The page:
Winter time April/October the lake is very windy .The wind go through a valley and build up waves with suden squals . Cold weather and snow. The fish go up stream.

If the old boat is expensive to maintain search the market for low maintenance cost/fiberglass type.

The wooden boats in the region are made with araucaria wood and need maintenance work every year. I bet for Tomas view.

I treek the region for seven years . It is beutiful !!

Mr. Dwight D. Eisenhower used to go fishing in the 60's at lake Lacar which is near to Bariloche. One of the first W. Disney movies "Bambi" was filmed in the Parque National Los Alerces because of the Heumul habitat.

Nahuel.

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#43

Re: Trawling: Newsletter Challenge (01/30/07)

01/31/2007 12:25 PM

Tomás is right in that trawing maintenance is expensive and that increasing trawing will not make that fact go away, nevertheless, the business is "doing well" regardless, and one must take into consideration if trawing maintenance will necesarily increase also.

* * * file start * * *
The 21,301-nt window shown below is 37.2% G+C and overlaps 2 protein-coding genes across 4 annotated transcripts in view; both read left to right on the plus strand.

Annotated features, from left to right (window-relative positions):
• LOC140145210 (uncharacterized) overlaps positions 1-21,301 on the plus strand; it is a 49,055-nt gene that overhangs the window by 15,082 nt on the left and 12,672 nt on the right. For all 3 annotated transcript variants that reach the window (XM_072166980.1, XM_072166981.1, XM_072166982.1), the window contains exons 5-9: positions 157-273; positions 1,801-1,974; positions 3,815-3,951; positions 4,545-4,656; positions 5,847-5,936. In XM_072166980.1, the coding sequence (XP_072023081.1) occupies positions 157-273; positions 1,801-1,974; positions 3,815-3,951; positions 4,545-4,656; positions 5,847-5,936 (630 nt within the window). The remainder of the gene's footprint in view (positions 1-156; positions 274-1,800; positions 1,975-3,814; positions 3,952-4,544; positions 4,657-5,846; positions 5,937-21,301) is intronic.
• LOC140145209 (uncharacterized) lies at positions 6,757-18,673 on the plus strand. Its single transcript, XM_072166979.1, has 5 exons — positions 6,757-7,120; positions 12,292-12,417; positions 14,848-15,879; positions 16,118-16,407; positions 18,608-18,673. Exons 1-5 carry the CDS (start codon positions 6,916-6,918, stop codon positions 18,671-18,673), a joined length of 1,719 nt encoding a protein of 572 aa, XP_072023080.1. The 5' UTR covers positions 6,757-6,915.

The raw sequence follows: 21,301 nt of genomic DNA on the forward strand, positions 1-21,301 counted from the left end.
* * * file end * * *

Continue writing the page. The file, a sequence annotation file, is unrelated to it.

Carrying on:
On the other hand,el buen intencionado señor Juan's entrepreneurial inclination of increasing trawling activities is a good way to go in their already established enterprise, siempre y cuando there are no laws to get in your way and that you keep in mind that the more you fish the less fish there will increasingly be to thrive your business on in the near future.

So I'd venture to say that they both are right in their own judgement. It is a matter of perspectives and possibilities. Therefore, my suggestion to both of these these good business men would be to increase trawing activities intermitently in different parts of the lake while at the same time planning on diversifying their business into some other prosperous ones during the next coming years in able to increase capitol for these and the lake starts running dry. For example, they can try the restaurant or even the supermarket business and make the most in profits out of their already thriving and existing negocio.

Don Wilson C.

PA, USA

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Anonymous Poster
#44

Re: Trawling: Newsletter Challenge (01/30/07)

01/31/2007 9:34 PM